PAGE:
These summits have proved to be a very successful method of community engagement, encouraging people from the whole social spectrum of Birmingham, representatives and practitioners from the Third Sector, Business leaders and workers, member of faith communities, Birmingham City Council staff, colleagues from the Police, and Fire services, indeed everyone who contributes to make Birmingham a truly great city.

The Bishop is remarking on the fact that we all come together, to be together and to spend 2 or 3 hours together to listen to each other and to learn from each other. he goes on to explain how he was attempting to explain to a group of sixth-formers what Social Inclusion is. Addressing the question: How do we make Birmingham an inclusive city? He suggests that there are three levels – first level is the policy level (both local and central Government) and as a Bishop he is invited to address committees in Parliament, then there is practical level which is the level that many people attending this summit engage at, and thirdly there is a pastoral level, which the Bishop explains is more personal and direct for example, helping in your local area and looking after your neighbour.

Preparation is everything – ready for the Social Inclusion Summit – Working together for a fairer Birmingham


Preparation is everything! Ahead of the Summit the delegate badges are laid out waiting for delegates to arrive with about 30 minutes to go…


The staff too are eager and well rehearsed and ready to spring into action at the first sign of a delegate!

Is the economic activity and community life in Balsall Heath, Castle Vale, Sparkbrook, and Sutton Coldfield really different in any meaningful way?

As part of the Social Inclusion Process the Inclusive Economic Growth Key Line of Enquiry (KLOE) reference group came up with several recommendations which have been incorporated into the Green Paper under Commitment one: Support families and children out of poverty.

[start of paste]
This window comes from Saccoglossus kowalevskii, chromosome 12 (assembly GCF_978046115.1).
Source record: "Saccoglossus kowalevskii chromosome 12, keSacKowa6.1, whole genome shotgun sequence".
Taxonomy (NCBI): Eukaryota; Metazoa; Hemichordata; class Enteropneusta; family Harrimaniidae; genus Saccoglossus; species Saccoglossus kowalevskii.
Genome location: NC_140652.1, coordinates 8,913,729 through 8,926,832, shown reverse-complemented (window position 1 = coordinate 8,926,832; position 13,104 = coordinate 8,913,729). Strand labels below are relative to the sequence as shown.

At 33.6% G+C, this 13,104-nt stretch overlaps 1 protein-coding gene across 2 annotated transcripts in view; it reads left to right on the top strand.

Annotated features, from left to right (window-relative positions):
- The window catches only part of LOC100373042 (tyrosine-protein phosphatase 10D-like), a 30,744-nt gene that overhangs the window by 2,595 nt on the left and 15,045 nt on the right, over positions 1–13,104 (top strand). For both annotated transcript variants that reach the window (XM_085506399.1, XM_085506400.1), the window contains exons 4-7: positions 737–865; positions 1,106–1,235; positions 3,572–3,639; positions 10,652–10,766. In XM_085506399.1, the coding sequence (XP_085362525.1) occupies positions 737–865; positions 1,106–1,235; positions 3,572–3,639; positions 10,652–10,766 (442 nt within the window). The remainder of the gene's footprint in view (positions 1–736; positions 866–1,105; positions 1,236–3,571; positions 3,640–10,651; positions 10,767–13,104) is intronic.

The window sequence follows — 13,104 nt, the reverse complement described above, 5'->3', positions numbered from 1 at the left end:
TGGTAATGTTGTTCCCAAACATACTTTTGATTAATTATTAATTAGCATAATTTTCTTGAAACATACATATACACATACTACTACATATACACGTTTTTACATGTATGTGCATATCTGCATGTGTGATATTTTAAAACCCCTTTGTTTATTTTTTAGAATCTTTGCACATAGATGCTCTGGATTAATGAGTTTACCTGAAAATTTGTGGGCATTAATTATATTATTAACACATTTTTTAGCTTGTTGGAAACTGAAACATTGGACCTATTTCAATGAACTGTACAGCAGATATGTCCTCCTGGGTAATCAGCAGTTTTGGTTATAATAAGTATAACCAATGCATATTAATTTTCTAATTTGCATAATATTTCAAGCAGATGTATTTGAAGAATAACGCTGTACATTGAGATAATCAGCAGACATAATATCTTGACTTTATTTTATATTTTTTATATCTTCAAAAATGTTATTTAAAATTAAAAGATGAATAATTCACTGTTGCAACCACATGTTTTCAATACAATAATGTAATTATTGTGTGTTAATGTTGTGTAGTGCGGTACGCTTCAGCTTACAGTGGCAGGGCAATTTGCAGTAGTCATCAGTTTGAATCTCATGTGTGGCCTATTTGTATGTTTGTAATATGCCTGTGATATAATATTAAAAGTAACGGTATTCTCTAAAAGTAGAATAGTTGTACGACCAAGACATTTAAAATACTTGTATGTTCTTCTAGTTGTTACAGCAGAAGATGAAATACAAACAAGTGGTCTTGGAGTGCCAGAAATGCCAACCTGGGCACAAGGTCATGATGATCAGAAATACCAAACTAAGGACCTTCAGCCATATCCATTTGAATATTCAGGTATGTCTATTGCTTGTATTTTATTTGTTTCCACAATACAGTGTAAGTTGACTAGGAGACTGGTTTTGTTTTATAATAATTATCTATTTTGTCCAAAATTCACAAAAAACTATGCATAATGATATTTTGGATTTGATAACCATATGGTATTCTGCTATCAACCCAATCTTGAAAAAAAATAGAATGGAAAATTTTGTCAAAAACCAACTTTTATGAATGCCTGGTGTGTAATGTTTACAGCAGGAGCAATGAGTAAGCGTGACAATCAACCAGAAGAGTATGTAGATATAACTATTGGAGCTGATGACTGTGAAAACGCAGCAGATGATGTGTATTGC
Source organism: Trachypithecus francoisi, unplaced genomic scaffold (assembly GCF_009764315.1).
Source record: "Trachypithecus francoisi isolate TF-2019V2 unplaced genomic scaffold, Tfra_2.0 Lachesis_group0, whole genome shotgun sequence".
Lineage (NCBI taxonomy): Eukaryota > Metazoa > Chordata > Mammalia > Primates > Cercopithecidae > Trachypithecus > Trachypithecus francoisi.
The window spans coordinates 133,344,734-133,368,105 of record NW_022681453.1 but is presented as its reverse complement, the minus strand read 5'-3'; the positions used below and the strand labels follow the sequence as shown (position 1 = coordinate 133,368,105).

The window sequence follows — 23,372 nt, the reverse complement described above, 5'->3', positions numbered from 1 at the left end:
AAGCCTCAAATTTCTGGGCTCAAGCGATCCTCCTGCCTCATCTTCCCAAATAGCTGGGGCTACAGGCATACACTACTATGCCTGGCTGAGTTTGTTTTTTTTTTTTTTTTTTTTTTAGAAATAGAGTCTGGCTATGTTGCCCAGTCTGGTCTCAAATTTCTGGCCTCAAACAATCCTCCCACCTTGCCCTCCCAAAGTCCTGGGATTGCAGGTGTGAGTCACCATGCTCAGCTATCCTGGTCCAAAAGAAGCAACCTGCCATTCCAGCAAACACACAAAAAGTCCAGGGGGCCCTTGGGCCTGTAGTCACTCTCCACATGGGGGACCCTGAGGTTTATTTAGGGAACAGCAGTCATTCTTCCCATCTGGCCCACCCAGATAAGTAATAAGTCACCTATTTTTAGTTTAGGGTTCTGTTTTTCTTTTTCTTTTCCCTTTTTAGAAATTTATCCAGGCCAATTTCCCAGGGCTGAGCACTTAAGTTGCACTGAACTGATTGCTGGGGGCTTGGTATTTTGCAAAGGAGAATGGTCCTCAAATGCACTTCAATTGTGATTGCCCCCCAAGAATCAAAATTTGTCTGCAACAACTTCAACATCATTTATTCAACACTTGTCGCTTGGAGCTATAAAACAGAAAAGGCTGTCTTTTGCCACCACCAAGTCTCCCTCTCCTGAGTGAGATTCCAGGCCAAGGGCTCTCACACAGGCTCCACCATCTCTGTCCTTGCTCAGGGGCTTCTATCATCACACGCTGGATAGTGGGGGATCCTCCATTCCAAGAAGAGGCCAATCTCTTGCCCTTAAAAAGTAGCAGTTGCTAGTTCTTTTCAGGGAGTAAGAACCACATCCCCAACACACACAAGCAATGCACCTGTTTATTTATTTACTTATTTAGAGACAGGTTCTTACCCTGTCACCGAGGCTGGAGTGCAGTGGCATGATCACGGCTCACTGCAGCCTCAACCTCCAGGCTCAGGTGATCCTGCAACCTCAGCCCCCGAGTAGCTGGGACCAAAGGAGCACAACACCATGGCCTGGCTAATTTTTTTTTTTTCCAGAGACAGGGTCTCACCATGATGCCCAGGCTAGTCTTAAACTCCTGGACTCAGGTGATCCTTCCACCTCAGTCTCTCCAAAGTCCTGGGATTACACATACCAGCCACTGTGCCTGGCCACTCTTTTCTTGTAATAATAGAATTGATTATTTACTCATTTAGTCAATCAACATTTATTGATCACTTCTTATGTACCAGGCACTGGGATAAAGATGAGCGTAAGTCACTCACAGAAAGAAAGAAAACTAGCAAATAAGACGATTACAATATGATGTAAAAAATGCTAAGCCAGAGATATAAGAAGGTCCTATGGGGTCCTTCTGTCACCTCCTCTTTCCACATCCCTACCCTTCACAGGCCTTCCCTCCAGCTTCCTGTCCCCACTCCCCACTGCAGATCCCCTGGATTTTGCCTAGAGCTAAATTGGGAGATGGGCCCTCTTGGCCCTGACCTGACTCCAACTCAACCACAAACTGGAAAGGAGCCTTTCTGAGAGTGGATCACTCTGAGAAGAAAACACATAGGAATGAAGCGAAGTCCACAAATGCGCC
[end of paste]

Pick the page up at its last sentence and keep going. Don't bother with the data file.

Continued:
It was argued that different parts of the city had different approaches to community and economic development (were in fact different ‘locales’) and that this fact not only needed to be recognised, but should be built upon. This ‘locale’ approach would ensure that investment, infrastructure development and the way the community operated in that locality would be incorporated into any development plans and policies to ensure they were the best possible match for that area. (Green Paper – 1.2 Develop an approach to “locales”.)


This is a very important new approach to community and economic development but is it true? Do you think the economic activity in Castle Vale is different from that undertaken in Balsall Heath? Do the residents of Sparkbrook engage in economic activity so different from those in Sutton Coldfield?

Sutton Coldfield

Let us know?

Do we effectively encourage connectivity across the city?

Visiting different neighbourhoods across the city, we have noticed that in some neighbourhoods residents comment on their sense of isolation from the rest of the city, whilst in other areas residents are more territorial resulting from the security and comfort that their local area provides.  Across the wide range of neighbourhoods we visited, these two different viewpoints were commonplace.